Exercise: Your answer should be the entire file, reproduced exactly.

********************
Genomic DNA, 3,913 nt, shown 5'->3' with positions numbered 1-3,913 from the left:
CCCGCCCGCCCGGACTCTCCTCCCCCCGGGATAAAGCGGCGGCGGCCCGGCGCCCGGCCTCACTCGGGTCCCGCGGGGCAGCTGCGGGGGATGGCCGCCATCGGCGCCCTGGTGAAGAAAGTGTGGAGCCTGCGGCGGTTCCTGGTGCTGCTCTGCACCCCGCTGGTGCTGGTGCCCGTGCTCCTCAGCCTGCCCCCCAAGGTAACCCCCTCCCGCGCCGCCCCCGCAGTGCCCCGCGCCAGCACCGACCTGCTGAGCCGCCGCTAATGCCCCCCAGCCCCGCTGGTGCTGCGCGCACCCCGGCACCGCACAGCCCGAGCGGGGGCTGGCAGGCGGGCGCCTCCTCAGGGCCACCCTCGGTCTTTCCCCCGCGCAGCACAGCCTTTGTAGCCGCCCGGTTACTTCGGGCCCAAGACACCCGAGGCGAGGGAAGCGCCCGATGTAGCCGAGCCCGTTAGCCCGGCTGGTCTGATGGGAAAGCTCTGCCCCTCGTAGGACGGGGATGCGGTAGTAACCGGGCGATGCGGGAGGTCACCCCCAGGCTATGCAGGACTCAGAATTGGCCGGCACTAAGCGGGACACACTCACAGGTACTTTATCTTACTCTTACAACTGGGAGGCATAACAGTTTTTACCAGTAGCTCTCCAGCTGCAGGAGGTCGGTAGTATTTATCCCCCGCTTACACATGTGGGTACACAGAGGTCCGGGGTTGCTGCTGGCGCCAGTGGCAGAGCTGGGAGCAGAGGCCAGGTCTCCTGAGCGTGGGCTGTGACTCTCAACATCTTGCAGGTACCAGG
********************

Genomic DNA, 3,913 nt, shown 5'->3' with positions numbered 1-3,913 from the left:
CCCGCCCGCCCGGACTCTCCTCCCCCCGGGATAAAGCGGCGGCGGCCCGGCGCCCGGCCTCACTCGGGTCCCGCGGGGCAGCTGCGGGGGATGGCCGCCATCGGCGCCCTGGTGAAGAAAGTGTGGAGCCTGCGGCGGTTCCTGGTGCTGCTCTGCACCCCGCTGGTGCTGGTGCCCGTGCTCCTCAGCCTGCCCCCCAAGGTAACCCCCTCCCGCGCCGCCCCCGCAGTGCCCCGCGCCAGCACCGACCTGCTGAGCCGCCGCTAATGCCCCCCAGCCCCGCTGGTGCTGCGCGCACCCCGGCACCGCACAGCCCGAGCGGGGGCTGGCAGGCGGGCGCCTCCTCAGGGCCACCCTCGGTCTTTCCCCCGCGCAGCACAGCCTTTGTAGCCGCCCGGTTACTTCGGGCCCAAGACACCCGAGGCGAGGGAAGCGCCCGATGTAGCCGAGCCCGTTAGCCCGGCTGGTCTGATGGGAAAGCTCTGCCCCTCGTAGGACGGGGATGCGGTAGTAACCGGGCGATGCGGGAGGTCACCCCCAGGCTATGCAGGACTCAGAATTGGCCGGCACTAAGCGGGACACACTCACAGGTACTTTATCTTACTCTTACAACTGGGAGGCATAACAGTTTTTACCAGTAGCTCTCCAGCTGCAGGAGGTCGGTAGTATTTATCCCCCGCTTACACATGTGGGTACACAGAGGTCCGGGGTTGCTGCTGGCGCCAGTGGCAGAGCTGGGAGCAGAGGCCAGGTCTCCTGAGCGTGGGCTGTGACTCTCAACATCTTGCAGGTACCAGG